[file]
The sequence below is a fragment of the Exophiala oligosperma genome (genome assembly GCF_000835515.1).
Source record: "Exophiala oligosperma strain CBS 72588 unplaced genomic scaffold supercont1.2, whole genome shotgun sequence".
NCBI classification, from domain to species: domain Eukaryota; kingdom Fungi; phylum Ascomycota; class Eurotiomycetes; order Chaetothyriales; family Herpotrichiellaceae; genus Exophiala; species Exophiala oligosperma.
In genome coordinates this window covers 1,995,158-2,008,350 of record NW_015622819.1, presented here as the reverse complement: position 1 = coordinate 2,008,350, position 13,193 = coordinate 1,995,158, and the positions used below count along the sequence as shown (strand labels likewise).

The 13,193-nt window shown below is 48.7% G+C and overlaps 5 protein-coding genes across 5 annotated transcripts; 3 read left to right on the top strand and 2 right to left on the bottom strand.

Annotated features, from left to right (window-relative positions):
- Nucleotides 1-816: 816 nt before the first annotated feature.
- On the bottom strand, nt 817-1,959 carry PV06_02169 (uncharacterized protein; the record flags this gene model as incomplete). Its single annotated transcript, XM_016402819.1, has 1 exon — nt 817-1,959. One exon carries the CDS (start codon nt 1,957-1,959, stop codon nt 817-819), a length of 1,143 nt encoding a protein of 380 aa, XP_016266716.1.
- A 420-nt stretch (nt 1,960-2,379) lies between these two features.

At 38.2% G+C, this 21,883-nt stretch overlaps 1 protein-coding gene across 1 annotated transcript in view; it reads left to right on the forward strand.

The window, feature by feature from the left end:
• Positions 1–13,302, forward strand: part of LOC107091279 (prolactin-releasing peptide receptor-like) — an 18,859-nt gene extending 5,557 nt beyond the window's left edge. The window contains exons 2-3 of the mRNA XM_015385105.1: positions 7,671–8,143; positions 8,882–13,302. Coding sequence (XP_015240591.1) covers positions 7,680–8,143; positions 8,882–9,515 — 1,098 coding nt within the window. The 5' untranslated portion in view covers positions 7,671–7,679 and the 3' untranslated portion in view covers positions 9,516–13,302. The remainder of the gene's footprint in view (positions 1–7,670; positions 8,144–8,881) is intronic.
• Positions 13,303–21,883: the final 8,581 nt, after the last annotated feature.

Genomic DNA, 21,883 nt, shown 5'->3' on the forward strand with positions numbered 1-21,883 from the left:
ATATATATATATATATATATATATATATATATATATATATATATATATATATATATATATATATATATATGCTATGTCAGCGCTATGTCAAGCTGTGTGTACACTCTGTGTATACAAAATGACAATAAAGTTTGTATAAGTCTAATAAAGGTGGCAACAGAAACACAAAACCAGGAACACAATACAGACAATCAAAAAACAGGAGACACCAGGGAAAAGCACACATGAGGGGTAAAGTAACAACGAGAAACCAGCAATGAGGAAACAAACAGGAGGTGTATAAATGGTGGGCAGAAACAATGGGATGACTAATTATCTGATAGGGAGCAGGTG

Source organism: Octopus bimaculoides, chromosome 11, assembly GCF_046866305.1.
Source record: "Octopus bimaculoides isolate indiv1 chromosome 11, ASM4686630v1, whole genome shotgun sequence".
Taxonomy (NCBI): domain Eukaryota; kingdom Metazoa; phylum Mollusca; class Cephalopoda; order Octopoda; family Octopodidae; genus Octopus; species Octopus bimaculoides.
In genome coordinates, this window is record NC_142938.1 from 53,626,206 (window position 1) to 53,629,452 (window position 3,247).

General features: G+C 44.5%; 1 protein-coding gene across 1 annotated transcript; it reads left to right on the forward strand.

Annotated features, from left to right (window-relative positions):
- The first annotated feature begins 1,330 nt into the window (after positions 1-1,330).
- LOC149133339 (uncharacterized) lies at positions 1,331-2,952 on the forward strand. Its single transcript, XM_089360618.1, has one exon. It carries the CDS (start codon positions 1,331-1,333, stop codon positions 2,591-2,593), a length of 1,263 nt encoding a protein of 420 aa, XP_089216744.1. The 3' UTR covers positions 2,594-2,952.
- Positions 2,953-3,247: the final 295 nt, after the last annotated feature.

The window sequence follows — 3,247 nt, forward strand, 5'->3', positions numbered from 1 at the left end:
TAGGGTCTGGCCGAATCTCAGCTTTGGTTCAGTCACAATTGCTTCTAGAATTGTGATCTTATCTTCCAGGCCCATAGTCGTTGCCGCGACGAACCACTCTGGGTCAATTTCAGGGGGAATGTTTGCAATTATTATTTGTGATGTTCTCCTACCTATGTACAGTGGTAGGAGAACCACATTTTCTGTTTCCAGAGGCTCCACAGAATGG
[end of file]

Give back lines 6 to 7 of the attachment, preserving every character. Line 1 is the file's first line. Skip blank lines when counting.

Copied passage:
Annotated features, from left to right (window-relative positions):
- Nucleotides 1-816: 816 nt before the first annotated feature.